I used to have a Bradford pear tree at a house I owned in Tennessee. The flowers were beautiful but I considered the tree a useless waste of space because it didn’t produce edible fruit.
Then I was sent this and I find the story on Bradford pears gets worse:
“All those white blooming trees you see everywhere… do you think they are pretty? If you knew what they actually represent, you would choke on your morning coffee and gag on your scrambled eggs. All those white blooming trees you see now are an environmental disaster happening right before your very eyes.
I’m talking about every white blooming tree right now, with only the exception of wild plums, which is a short multi-flora tree that seldom reaches over eight feet in height. All the other white flowering trees in today’s environment are an ecological nightmare, getting worse and worse every year and obliterating our wonderful native trees from the rural landscape.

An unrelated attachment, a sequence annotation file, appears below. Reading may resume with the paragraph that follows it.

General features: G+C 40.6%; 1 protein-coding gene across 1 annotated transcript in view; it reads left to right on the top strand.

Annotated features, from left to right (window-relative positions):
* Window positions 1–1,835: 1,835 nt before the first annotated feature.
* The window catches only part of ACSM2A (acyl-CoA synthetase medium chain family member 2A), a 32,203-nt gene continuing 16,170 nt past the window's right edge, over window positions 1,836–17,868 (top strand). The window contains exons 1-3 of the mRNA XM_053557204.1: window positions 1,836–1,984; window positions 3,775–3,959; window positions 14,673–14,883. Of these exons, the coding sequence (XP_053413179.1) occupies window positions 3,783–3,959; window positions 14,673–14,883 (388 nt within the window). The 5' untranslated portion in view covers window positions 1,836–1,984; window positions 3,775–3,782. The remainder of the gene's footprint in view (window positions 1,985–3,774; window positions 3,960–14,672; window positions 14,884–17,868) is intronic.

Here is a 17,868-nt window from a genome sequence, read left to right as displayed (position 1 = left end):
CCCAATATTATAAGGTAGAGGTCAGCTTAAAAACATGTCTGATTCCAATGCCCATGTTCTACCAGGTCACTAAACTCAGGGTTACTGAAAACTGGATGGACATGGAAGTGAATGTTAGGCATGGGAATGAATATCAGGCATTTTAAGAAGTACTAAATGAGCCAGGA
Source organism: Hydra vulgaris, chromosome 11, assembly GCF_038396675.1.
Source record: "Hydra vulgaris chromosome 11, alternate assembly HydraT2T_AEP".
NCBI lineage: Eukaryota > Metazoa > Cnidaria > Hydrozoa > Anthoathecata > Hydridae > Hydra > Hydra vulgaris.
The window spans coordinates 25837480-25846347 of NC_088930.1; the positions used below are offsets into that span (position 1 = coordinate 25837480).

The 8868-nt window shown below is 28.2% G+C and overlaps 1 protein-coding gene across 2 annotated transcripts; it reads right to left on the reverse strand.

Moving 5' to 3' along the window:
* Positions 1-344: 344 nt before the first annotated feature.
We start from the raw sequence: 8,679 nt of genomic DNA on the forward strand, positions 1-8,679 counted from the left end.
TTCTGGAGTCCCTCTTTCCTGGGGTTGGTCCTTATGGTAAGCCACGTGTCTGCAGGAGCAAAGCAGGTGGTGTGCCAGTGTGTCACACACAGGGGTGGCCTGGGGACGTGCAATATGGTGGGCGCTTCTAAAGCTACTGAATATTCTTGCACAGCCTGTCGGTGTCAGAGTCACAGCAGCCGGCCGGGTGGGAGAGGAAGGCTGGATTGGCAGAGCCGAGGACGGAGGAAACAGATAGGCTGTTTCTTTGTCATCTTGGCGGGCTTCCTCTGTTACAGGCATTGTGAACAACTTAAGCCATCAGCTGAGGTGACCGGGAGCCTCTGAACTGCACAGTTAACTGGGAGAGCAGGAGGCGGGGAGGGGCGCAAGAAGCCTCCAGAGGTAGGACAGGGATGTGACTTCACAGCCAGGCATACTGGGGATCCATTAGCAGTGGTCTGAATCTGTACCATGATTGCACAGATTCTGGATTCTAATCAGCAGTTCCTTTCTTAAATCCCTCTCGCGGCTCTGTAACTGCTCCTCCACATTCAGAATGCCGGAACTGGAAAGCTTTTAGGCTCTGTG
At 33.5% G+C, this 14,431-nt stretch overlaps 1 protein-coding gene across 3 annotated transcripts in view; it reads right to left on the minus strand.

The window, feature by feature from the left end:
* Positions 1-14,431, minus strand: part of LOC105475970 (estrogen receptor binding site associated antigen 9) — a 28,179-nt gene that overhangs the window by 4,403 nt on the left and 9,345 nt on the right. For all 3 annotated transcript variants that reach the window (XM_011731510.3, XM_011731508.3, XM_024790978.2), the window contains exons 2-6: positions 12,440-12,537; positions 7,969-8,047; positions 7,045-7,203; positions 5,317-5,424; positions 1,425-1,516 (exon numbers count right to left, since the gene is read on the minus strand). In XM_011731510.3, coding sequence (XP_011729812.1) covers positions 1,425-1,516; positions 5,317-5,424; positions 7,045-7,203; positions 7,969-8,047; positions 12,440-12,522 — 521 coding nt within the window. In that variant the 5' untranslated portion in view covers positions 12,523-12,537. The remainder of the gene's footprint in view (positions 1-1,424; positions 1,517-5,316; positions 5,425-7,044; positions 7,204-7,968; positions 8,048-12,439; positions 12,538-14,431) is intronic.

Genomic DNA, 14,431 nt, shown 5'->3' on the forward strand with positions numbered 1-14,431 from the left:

If it’s blooming white right now, it’s a curse. This dictum especially applies to that “charming” Bradford pear your dimwitted landscaper planted in the middle of your front yard. Indeed, lack of smarts is what has led to this disaster. Bradford pear is worse than kudzu, and the ill-conceived progeny of Bradford pear will be cursing our environment for decades or possibly centuries yet to come.
The good thing is that if you have a Bradford pear tree, it accepts grafts from better pears. Cut it down, then when shoots grow back from the stump, graft good pears onto them!
The blooms on fruiting pear trees are just as beautiful as Bradford pear blooms – and they’re followed by fruit. Using the root system of an existing Bradford pear will give the scions you add a great advance on production.